Although Treasury Secretary Paulson pushed the GSE bailout bill through Congress by saying he needed a bazooka so he wouldn't have to use it, the market appears to have called his bluff. The problem is that many commercial banks hold Fannie and Freddie preferred stock as part of their capital. Simply guaranteeing the debt does nothing for the preferred it would be wiped out in the re-organization - adding another hit to capital and more failed banks. Government purchases of preferred stock would be less bad for the banks but they would still be diluted and have less capital. Only purchasing common stock would leave the preferred (and bank capital) intact. But that would bail out the management and prevent a much, needed re-organization of the companies. More to the point, it would also be seen as a pure bailout and politically very damaging heading into a national election.

There has been very little reason for the credit inflation crowd to cheer lately and the rapid growth of the GSE portfolios was one of the few bright spots for them. This growth appears to be done as well. The Shadow Banks are now shattered banks as off balance sheet vehicles are unwound and hedge funds shut their doors. We should expect to see even more of the later in the near future. The WSJ reports that July was the worst month ever for the Morningstar 1000 hedge fund index at negative 3.07%.

Monday, August 25, 2008


We turn to Europe in this commentary as important events are occurring there behind the scenes and Asia has gotten the lion's share of the attention recently. The mariner's distress call actually comes from French, where "m'aidez" simply means "help me." We thought that would be a particularly appropriate title as Europe's financial system is starting to show signs of severe distress. From the actions of the CBs over there, we can infer that the problems there may be significantly worse than here in the US. Current open market operations show that the ECB has 451 billion Euros (about $640 billion) outstanding. This dwarfs the Fed total of just over $300 billion - including all liquidity facilities. It's pretty clear that there are many European banks in deep, deep trouble.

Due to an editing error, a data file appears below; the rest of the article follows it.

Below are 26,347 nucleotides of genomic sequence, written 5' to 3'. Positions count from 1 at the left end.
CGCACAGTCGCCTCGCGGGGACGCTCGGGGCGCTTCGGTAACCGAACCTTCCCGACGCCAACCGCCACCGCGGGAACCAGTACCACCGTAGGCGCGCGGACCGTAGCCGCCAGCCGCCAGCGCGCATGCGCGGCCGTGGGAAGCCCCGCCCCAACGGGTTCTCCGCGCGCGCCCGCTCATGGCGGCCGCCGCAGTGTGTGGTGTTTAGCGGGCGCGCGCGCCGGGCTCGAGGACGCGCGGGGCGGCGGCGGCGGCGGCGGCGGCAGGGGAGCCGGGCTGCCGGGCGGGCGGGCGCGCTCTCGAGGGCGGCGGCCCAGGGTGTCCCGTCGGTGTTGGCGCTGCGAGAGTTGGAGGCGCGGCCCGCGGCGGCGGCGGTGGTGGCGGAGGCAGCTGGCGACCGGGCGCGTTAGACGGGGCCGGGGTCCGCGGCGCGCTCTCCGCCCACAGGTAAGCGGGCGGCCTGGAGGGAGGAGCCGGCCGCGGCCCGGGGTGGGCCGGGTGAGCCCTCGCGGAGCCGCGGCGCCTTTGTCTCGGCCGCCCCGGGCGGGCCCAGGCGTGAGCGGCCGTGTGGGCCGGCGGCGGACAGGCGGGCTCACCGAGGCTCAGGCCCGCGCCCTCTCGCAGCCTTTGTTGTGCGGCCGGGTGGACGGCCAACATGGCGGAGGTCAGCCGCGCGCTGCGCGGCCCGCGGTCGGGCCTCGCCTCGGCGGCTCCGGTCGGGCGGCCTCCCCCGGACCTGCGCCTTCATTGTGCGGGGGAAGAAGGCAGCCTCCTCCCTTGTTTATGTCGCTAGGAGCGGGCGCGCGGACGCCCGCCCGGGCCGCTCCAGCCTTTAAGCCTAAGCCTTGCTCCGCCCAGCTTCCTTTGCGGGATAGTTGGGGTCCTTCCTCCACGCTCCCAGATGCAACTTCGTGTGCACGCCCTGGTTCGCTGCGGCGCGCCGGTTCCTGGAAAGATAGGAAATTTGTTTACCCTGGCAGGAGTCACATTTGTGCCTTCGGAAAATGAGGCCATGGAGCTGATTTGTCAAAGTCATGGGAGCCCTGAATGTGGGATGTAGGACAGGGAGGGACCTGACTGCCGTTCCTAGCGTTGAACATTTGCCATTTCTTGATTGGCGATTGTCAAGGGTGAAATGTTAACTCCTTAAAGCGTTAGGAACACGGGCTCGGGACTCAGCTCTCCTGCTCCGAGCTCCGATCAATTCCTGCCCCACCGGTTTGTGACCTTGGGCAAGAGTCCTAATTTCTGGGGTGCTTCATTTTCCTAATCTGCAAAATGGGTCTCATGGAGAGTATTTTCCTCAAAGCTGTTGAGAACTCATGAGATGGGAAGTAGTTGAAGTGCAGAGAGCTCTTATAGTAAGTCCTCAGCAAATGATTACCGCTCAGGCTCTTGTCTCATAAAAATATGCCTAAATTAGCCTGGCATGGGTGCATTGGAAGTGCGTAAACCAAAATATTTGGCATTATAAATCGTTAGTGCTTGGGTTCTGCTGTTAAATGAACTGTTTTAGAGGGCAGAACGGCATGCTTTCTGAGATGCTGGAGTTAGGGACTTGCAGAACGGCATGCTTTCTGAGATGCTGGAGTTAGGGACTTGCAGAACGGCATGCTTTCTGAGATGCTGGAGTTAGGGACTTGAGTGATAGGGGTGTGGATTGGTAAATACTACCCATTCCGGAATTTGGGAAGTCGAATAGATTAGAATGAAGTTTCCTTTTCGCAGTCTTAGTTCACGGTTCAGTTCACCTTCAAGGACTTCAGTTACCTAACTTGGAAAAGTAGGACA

Starving for Dollars
It is also becoming increasingly clear that the European financial system has a desperate shortage of dollars. Since much of the debt outstanding is denominated in dollars and many European banks have taken in dollar deposits as well, there is a need for them to transact in our currency that is not reciprocated. When the Fed and foreign CBs set up the currency swaps, there was some suggestion that the purpose was to give the Fed enough Euros to intervene in the currency markets. That really didn't make much sense as the Treasury and the Fed have conducted a sub rosa weak-dollar policy for years. The logical and obvious explanation is now coming to the fore - Europe is seriously short of dollars and if they were forced to go out into the market and buy dollars, our currency would strengthen too much for the planners at the Fed who have been attempting to devalue it.